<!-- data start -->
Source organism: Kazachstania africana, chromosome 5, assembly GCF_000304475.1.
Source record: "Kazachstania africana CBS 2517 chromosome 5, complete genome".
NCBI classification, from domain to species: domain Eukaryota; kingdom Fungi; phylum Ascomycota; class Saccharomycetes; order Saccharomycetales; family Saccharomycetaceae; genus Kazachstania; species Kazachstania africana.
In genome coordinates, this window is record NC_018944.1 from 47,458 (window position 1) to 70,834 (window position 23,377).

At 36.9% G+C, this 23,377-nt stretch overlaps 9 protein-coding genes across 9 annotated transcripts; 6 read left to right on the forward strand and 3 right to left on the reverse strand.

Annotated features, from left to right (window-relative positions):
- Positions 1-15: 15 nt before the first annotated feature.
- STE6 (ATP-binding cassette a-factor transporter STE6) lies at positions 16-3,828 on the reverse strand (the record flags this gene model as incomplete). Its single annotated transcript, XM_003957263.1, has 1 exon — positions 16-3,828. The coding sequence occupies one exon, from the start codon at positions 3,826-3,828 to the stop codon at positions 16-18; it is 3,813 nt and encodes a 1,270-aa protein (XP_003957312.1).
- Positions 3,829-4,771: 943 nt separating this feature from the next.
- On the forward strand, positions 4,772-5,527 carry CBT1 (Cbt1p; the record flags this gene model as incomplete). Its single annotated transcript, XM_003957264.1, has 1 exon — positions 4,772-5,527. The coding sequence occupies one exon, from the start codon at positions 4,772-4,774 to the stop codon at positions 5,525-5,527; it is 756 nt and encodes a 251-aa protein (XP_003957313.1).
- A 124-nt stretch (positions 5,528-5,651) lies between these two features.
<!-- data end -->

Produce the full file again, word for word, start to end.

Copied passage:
Source organism: Kazachstania africana, chromosome 5, assembly GCF_000304475.1.
Source record: "Kazachstania africana CBS 2517 chromosome 5, complete genome".
NCBI classification, from domain to species: domain Eukaryota; kingdom Fungi; phylum Ascomycota; class Saccharomycetes; order Saccharomycetales; family Saccharomycetaceae; genus Kazachstania; species Kazachstania africana.
In genome coordinates, this window is record NC_018944.1 from 47,458 (window position 1) to 70,834 (window position 23,377).

At 36.9% G+C, this 23,377-nt stretch overlaps 9 protein-coding genes across 9 annotated transcripts; 6 read left to right on the forward strand and 3 right to left on the reverse strand.

Annotated features, from left to right (window-relative positions):
- Positions 1-15: 15 nt before the first annotated feature.
- STE6 (ATP-binding cassette a-factor transporter STE6) lies at positions 16-3,828 on the reverse strand (the record flags this gene model as incomplete). Its single annotated transcript, XM_003957263.1, has 1 exon — positions 16-3,828. The coding sequence occupies one exon, from the start codon at positions 3,826-3,828 to the stop codon at positions 16-18; it is 3,813 nt and encodes a 1,270-aa protein (XP_003957312.1).
- Positions 3,829-4,771: 943 nt separating this feature from the next.
- On the forward strand, positions 4,772-5,527 carry CBT1 (Cbt1p; the record flags this gene model as incomplete). Its single annotated transcript, XM_003957264.1, has 1 exon — positions 4,772-5,527. The coding sequence occupies one exon, from the start codon at positions 4,772-4,774 to the stop codon at positions 5,525-5,527; it is 756 nt and encodes a 251-aa protein (XP_003957313.1).
- A 124-nt stretch (positions 5,528-5,651) lies between these two features.